Our humble author wanted to be a part of that great national (and nationalistic) explosion – indeed, he was bumped at the last minute from going on the ill-fated Roanoke voyage – but instead, he kept earning promotions and accruing small livings in the shadow-civil service that was Elizabeth’s Church of England. He took fees for government consulting work, but the main intellectual occupation of his settled life was the expansion and improvement of his Principal Navigations, which kept growing in size and scope, a hustling, bustling collection of that quintessential Elizabethan combination: hard-headed practical knowledge and soaringly whimsical inquiry. On almost every page, modern-day readers will find something picturesque or fascinating, as when an eyewitness to Martin Frobisher’s second Northwest Passage voyage recounts an odd discovery:
On this west shore we found a dead fish floating, which had in his nose a horn straight and torqued, of a length two yards lacking two inches, being broken in the top, where we might perceive it hollow, into which some of our sailors putting spiders they presently died. I saw not the trial thereof. By the virtue thereof we supposed it to be the sea unicorn.
(Also, penguins everywhere will be insulted to know that more than one such chronicler attributes their flightless status to how fat they are)
Readers will also regularly come across gruesome reminders of the stark human cost of these far-flung voyages. Men are crushed, starved, swept overboard and never seen again, and even the ones who stay on board can suffer horrifying fates, like the men from Thomas Cavendish’s last voyage in the South Atlantic, when the combination of incessant rains and nonexistent hygiene led to agonies even Hakluyt’s hardened interlocutor clearly didn’t want to remember and couldn’t forget:
In this time we freed our ship from water, and after we had rested a little, our men were not able to move; their sinews were stiff, and their flesh dead, and many of them (which is most lamentable to be reported) were so eaten with lice, as that in their flesh, did lie clusters of lice as big as peas, yea and some as big as beans.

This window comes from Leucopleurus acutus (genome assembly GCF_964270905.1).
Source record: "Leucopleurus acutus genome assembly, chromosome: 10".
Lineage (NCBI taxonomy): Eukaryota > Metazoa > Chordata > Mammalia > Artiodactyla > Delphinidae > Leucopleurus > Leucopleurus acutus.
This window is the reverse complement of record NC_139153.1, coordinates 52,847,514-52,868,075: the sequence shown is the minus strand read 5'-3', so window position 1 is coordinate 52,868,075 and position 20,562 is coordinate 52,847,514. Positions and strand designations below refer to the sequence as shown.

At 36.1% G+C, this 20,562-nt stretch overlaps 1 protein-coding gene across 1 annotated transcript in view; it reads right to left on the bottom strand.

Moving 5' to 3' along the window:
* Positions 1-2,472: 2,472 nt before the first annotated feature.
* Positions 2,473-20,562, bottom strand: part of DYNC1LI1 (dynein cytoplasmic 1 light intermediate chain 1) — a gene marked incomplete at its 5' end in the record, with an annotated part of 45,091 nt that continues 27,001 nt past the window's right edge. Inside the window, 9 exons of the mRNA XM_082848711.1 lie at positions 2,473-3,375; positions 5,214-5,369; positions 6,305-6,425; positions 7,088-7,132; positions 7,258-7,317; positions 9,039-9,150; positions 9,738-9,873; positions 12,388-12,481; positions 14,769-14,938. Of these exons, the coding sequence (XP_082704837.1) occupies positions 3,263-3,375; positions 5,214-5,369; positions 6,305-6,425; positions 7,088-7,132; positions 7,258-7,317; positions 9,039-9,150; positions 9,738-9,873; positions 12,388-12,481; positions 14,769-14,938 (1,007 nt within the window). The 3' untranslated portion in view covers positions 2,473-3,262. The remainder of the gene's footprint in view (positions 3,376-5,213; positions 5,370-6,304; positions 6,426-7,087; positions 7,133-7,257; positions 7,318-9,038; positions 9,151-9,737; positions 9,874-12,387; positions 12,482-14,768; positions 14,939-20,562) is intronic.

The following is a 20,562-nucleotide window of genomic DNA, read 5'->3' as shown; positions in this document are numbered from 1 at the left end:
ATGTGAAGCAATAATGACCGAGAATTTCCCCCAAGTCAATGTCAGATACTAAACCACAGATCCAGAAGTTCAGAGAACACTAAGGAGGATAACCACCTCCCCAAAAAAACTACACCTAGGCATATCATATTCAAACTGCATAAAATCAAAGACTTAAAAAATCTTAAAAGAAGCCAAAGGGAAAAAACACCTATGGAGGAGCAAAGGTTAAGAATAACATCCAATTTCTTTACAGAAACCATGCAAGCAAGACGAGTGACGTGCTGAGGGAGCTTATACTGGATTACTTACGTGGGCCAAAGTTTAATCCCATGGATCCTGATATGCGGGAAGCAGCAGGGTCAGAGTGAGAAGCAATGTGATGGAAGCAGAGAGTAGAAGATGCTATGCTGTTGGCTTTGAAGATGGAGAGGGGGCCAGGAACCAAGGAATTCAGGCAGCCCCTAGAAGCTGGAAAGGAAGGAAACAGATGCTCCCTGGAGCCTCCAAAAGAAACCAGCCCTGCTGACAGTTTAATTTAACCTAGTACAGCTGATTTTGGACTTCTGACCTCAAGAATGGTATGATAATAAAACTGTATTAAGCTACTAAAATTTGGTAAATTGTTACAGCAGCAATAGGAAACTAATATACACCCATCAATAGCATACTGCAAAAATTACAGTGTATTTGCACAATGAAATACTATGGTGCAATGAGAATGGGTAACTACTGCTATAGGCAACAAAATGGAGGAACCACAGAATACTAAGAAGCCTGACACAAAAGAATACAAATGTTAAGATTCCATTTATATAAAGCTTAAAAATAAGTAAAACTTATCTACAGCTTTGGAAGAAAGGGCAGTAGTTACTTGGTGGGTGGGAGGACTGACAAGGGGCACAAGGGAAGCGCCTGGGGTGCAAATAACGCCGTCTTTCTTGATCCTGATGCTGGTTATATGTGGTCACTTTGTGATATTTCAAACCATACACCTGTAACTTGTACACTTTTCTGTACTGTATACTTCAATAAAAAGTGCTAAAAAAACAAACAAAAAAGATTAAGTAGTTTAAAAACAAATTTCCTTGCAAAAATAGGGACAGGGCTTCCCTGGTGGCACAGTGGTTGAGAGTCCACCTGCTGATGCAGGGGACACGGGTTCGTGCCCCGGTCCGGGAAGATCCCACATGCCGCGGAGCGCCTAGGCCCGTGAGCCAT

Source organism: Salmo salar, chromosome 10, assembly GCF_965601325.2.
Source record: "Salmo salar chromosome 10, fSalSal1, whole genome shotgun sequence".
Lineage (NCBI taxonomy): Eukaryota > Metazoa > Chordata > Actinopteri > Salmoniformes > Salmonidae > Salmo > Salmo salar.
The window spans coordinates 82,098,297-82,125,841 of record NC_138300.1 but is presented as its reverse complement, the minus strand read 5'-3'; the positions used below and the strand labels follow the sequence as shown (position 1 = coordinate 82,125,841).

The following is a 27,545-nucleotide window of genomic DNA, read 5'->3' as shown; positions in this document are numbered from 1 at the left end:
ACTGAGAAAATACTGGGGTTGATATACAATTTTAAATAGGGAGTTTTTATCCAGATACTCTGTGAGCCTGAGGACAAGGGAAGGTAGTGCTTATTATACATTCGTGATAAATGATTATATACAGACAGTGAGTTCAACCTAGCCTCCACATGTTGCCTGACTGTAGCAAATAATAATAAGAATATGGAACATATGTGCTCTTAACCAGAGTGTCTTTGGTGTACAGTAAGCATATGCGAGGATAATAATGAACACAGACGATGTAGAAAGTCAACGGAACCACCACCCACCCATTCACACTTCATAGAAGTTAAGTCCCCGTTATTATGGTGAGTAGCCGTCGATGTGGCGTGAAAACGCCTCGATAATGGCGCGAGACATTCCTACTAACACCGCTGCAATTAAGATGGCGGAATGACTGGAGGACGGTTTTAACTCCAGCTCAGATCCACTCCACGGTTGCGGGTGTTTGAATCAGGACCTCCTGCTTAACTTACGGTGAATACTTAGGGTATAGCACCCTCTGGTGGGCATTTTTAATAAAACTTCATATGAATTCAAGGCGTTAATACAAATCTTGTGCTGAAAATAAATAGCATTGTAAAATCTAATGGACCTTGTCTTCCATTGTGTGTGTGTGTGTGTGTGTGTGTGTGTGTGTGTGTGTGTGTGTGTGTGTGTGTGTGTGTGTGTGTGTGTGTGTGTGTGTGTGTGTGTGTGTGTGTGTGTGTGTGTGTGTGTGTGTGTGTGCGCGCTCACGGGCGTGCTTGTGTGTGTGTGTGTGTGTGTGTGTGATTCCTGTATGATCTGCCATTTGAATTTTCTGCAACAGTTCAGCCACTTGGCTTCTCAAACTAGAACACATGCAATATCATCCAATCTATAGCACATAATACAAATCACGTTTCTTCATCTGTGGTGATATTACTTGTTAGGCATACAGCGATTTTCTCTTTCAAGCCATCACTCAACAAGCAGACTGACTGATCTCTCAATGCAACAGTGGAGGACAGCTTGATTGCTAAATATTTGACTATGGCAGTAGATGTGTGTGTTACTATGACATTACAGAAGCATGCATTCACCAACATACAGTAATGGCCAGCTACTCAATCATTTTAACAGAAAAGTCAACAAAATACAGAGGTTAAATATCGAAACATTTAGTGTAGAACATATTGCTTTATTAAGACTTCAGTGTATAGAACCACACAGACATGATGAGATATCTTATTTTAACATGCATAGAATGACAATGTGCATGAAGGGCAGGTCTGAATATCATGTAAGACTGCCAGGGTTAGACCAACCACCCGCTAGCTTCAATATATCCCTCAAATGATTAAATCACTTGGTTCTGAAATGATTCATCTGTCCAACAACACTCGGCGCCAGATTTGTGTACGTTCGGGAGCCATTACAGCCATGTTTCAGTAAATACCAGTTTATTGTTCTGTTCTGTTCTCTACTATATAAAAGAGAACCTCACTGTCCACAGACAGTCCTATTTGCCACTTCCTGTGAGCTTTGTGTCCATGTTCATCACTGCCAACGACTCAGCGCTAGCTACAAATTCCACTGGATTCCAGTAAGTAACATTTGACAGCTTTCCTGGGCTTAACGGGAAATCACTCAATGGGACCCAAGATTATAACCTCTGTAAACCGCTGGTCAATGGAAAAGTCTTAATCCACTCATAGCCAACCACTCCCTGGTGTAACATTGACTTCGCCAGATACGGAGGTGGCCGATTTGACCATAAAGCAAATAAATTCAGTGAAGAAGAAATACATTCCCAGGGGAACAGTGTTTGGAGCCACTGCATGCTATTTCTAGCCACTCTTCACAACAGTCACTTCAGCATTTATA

Most of the accounts gathered here are more or less completely unaffected, the straight reckoning of what really happened to men and vessels. This quality (it’s amazing Hakluyt thought to step out of the way and just let it speak for itself – to put it mildly, that wasn’t the typical Elizabethan way of doing things) is of course much to be prized by historians, and it’s balanced out every now and again by a conscious prose stylist working a familiar bit, like that studied (and criminally underrated – his own masterpiece isn’t even readily in print these days) and evocative prose stylist, Sir Walter Raleigh, forever dramatizing his voyage to Guyana:
I thought it time lost to linger any longer in that place, especially for that in the fury of Orinoco began daily to threaten us with dangers in our return; for no half day passed but the river began to rage and overflow very fearfully, and the rains came down in terrible showers, and gusts in great abundance: and withal, our men began to cry for want of shift, for no man had place to bestow any other apparel than that which he wore upon his back, and that was thoroughly washed on his body for the most part ten times in one day …
Hakluyt died in 1616, and his Principal Navigations was quarried in subsequent centuries by novelists and the worst kinds of popular historians, everybody intent on snatching some choice tidbits about sea-monsters, vulnerable enemy shipping, and strange new discoveries in distant lands. Neither Hakluyt nor any of those later grave-robbers could possibly have anticipated the infinite navigational miracles so many 21st century people completely take for granted – hand-held phones that allow us to casually take in the view of virtually any spot on the planet. But the modern developed world has sacrificed something for all that accuracy. Wonder? Humility? Driving curiosity? It’s difficult to put a name to it – but Martin Frobisher would have recognized it in an instant and put it to work earning him money, and Richard Hakluyt would have known it too, and how could he not? He was its Homer. Or at the very least, its first Sears & Roebuck catalogue.